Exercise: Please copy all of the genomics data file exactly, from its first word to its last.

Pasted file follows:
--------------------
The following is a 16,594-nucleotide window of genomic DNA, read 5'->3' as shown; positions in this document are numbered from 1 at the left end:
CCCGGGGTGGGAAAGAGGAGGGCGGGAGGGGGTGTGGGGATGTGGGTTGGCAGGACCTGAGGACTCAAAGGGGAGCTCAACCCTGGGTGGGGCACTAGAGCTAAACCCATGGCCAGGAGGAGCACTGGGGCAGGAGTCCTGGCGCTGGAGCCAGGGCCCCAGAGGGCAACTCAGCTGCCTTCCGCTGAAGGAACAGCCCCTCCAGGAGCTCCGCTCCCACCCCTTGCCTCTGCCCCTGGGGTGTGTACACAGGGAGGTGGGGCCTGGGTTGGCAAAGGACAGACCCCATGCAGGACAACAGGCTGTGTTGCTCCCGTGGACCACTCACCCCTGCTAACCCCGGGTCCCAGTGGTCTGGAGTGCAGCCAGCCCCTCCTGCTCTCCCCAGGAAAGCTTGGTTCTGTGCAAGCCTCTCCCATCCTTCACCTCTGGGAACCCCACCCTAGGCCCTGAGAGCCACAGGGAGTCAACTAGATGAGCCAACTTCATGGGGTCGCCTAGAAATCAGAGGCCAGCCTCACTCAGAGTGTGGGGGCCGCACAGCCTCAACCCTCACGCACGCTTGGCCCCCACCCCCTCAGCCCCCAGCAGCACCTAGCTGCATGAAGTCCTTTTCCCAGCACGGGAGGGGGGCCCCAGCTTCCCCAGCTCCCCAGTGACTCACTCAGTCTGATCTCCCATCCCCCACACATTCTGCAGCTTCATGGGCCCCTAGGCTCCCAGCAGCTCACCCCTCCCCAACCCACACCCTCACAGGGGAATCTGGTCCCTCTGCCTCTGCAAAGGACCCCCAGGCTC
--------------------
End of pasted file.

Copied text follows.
The following is a 16,594-nucleotide window of genomic DNA, read 5'->3' as shown; positions in this document are numbered from 1 at the left end:
CCCGGGGTGGGAAAGAGGAGGGCGGGAGGGGGTGTGGGGATGTGGGTTGGCAGGACCTGAGGACTCAAAGGGGAGCTCAACCCTGGGTGGGGCACTAGAGCTAAACCCATGGCCAGGAGGAGCACTGGGGCAGGAGTCCTGGCGCTGGAGCCAGGGCCCCAGAGGGCAACTCAGCTGCCTTCCGCTGAAGGAACAGCCCCTCCAGGAGCTCCGCTCCCACCCCTTGCCTCTGCCCCTGGGGTGTGTACACAGGGAGGTGGGGCCTGGGTTGGCAAAGGACAGACCCCATGCAGGACAACAGGCTGTGTTGCTCCCGTGGACCACTCACCCCTGCTAACCCCGGGTCCCAGTGGTCTGGAGTGCAGCCAGCCCCTCCTGCTCTCCCCAGGAAAGCTTGGTTCTGTGCAAGCCTCTCCCATCCTTCACCTCTGGGAACCCCACCCTAGGCCCTGAGAGCCACAGGGAGTCAACTAGATGAGCCAACTTCATGGGGTCGCCTAGAAATCAGAGGCCAGCCTCACTCAGAGTGTGGGGGCCGCACAGCCTCAACCCTCACGCACGCTTGGCCCCCACCCCCTCAGCCCCCAGCAGCACCTAGCTGCATGAAGTCCTTTTCCCAGCACGGGAGGGGGGCCCCAGCTTCCCCAGCTCCCCAGTGACTCACTCAGTCTGATCTCCCATCCCCCACACATTCTGCAGCTTCATGGGCCCCTAGGCTCCCAGCAGCTCACCCCTCCCCAACCCACACCCTCACAGGGGAATCTGGTCCCTCTGCCTCTGCAAAGGACCCCCAGGCTC